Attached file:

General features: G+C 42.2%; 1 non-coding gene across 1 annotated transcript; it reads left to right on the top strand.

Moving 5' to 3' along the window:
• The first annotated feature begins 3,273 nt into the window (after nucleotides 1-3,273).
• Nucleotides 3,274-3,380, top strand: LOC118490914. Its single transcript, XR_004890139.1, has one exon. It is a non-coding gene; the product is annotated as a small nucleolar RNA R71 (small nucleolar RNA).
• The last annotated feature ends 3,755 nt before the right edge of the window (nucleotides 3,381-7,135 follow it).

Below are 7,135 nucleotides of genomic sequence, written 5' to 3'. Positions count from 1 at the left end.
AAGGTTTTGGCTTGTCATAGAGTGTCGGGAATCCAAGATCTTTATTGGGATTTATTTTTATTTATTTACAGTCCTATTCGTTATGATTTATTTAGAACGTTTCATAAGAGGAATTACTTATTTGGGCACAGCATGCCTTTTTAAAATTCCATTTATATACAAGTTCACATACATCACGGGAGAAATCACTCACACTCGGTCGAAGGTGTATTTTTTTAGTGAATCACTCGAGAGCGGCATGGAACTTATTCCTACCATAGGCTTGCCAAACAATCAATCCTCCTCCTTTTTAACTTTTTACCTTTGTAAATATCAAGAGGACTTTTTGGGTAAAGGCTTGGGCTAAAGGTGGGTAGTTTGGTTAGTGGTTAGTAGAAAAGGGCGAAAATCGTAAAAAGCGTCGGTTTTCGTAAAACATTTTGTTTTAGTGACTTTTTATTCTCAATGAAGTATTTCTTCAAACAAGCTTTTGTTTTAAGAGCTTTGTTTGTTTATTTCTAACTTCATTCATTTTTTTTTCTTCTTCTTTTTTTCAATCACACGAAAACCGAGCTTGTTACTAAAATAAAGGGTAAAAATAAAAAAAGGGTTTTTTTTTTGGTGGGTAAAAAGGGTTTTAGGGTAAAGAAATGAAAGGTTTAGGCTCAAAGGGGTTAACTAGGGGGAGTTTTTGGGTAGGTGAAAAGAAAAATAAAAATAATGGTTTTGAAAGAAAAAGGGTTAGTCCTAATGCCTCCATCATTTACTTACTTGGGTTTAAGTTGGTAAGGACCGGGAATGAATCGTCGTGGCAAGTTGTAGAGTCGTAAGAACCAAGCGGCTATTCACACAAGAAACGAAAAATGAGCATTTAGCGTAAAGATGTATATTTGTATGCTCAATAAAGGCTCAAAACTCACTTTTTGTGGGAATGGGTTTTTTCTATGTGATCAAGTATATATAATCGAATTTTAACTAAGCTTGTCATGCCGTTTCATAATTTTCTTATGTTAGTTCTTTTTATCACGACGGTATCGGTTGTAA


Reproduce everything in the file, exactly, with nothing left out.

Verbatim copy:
General features: G+C 42.2%; 1 non-coding gene across 1 annotated transcript; it reads left to right on the top strand.

Moving 5' to 3' along the window:
• The first annotated feature begins 3,273 nt into the window (after nucleotides 1-3,273).
• Nucleotides 3,274-3,380, top strand: LOC118490914. Its single transcript, XR_004890139.1, has one exon. It is a non-coding gene; the product is annotated as a small nucleolar RNA R71 (small nucleolar RNA).
• The last annotated feature ends 3,755 nt before the right edge of the window (nucleotides 3,381-7,135 follow it).

Below are 7,135 nucleotides of genomic sequence, written 5' to 3'. Positions count from 1 at the left end.
AAGGTTTTGGCTTGTCATAGAGTGTCGGGAATCCAAGATCTTTATTGGGATTTATTTTTATTTATTTACAGTCCTATTCGTTATGATTTATTTAGAACGTTTCATAAGAGGAATTACTTATTTGGGCACAGCATGCCTTTTTAAAATTCCATTTATATACAAGTTCACATACATCACGGGAGAAATCACTCACACTCGGTCGAAGGTGTATTTTTTTAGTGAATCACTCGAGAGCGGCATGGAACTTATTCCTACCATAGGCTTGCCAAACAATCAATCCTCCTCCTTTTTAACTTTTTACCTTTGTAAATATCAAGAGGACTTTTTGGGTAAAGGCTTGGGCTAAAGGTGGGTAGTTTGGTTAGTGGTTAGTAGAAAAGGGCGAAAATCGTAAAAAGCGTCGGTTTTCGTAAAACATTTTGTTTTAGTGACTTTTTATTCTCAATGAAGTATTTCTTCAAACAAGCTTTTGTTTTAAGAGCTTTGTTTGTTTATTTCTAACTTCATTCATTTTTTTTTCTTCTTCTTTTTTTCAATCACACGAAAACCGAGCTTGTTACTAAAATAAAGGGTAAAAATAAAAAAAGGGTTTTTTTTTTGGTGGGTAAAAAGGGTTTTAGGGTAAAGAAATGAAAGGTTTAGGCTCAAAGGGGTTAACTAGGGGGAGTTTTTGGGTAGGTGAAAAGAAAAATAAAAATAATGGTTTTGAAAGAAAAAGGGTTAGTCCTAATGCCTCCATCATTTACTTACTTGGGTTTAAGTTGGTAAGGACCGGGAATGAATCGTCGTGGCAAGTTGTAGAGTCGTAAGAACCAAGCGGCTATTCACACAAGAAACGAAAAATGAGCATTTAGCGTAAAGATGTATATTTGTATGCTCAATAAAGGCTCAAAACTCACTTTTTGTGGGAATGGGTTTTTTCTATGTGATCAAGTATATATAATCGAATTTTAACTAAGCTTGTCATGCCGTTTCATAATTTTCTTATGTTAGTTCTTTTTATCACGACGGTATCGGTTGTAA